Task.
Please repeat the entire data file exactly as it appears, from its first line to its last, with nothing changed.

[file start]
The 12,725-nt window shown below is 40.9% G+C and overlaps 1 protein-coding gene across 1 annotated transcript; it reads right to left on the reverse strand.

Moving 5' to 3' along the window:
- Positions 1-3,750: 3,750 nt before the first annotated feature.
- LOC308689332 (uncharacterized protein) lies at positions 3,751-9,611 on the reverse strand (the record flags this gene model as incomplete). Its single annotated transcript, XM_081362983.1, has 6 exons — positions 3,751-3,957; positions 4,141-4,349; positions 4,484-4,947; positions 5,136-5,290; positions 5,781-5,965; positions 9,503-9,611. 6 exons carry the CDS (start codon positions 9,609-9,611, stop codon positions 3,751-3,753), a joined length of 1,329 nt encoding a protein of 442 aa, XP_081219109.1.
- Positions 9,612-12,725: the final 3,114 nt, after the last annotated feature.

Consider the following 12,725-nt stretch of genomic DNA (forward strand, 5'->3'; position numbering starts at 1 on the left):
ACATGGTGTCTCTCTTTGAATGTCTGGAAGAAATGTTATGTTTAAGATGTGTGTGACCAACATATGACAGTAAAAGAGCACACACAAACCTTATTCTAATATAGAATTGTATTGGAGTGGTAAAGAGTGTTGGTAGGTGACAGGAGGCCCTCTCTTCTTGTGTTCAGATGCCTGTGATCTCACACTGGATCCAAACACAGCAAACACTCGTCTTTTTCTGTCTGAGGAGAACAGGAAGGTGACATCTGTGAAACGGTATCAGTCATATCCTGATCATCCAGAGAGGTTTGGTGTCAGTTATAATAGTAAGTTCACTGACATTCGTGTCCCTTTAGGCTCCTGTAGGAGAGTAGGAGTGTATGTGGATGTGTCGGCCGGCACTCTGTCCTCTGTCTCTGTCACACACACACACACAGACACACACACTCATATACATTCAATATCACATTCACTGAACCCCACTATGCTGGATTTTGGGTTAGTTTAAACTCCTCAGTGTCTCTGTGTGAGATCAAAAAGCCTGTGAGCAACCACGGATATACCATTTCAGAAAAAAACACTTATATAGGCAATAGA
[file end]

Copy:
The 12,725-nt window shown below is 40.9% G+C and overlaps 1 protein-coding gene across 1 annotated transcript; it reads right to left on the reverse strand.

Moving 5' to 3' along the window:
- Positions 1-3,750: 3,750 nt before the first annotated feature.
- LOC308689332 (uncharacterized protein) lies at positions 3,751-9,611 on the reverse strand (the record flags this gene model as incomplete). Its single annotated transcript, XM_081362983.1, has 6 exons — positions 3,751-3,957; positions 4,141-4,349; positions 4,484-4,947; positions 5,136-5,290; positions 5,781-5,965; positions 9,503-9,611. 6 exons carry the CDS (start codon positions 9,609-9,611, stop codon positions 3,751-3,753), a joined length of 1,329 nt encoding a protein of 442 aa, XP_081219109.1.
- Positions 9,612-12,725: the final 3,114 nt, after the last annotated feature.

Consider the following 12,725-nt stretch of genomic DNA (forward strand, 5'->3'; position numbering starts at 1 on the left):
ACATGGTGTCTCTCTTTGAATGTCTGGAAGAAATGTTATGTTTAAGATGTGTGTGACCAACATATGACAGTAAAAGAGCACACACAAACCTTATTCTAATATAGAATTGTATTGGAGTGGTAAAGAGTGTTGGTAGGTGACAGGAGGCCCTCTCTTCTTGTGTTCAGATGCCTGTGATCTCACACTGGATCCAAACACAGCAAACACTCGTCTTTTTCTGTCTGAGGAGAACAGGAAGGTGACATCTGTGAAACGGTATCAGTCATATCCTGATCATCCAGAGAGGTTTGGTGTCAGTTATAATAGTAAGTTCACTGACATTCGTGTCCCTTTAGGCTCCTGTAGGAGAGTAGGAGTGTATGTGGATGTGTCGGCCGGCACTCTGTCCTCTGTCTCTGTCACACACACACACACAGACACACACACTCATATACATTCAATATCACATTCACTGAACCCCACTATGCTGGATTTTGGGTTAGTTTAAACTCCTCAGTGTCTCTGTGTGAGATCAAAAAGCCTGTGAGCAACCACGGATATACCATTTCAGAAAAAAACACTTATATAGGCAATAGA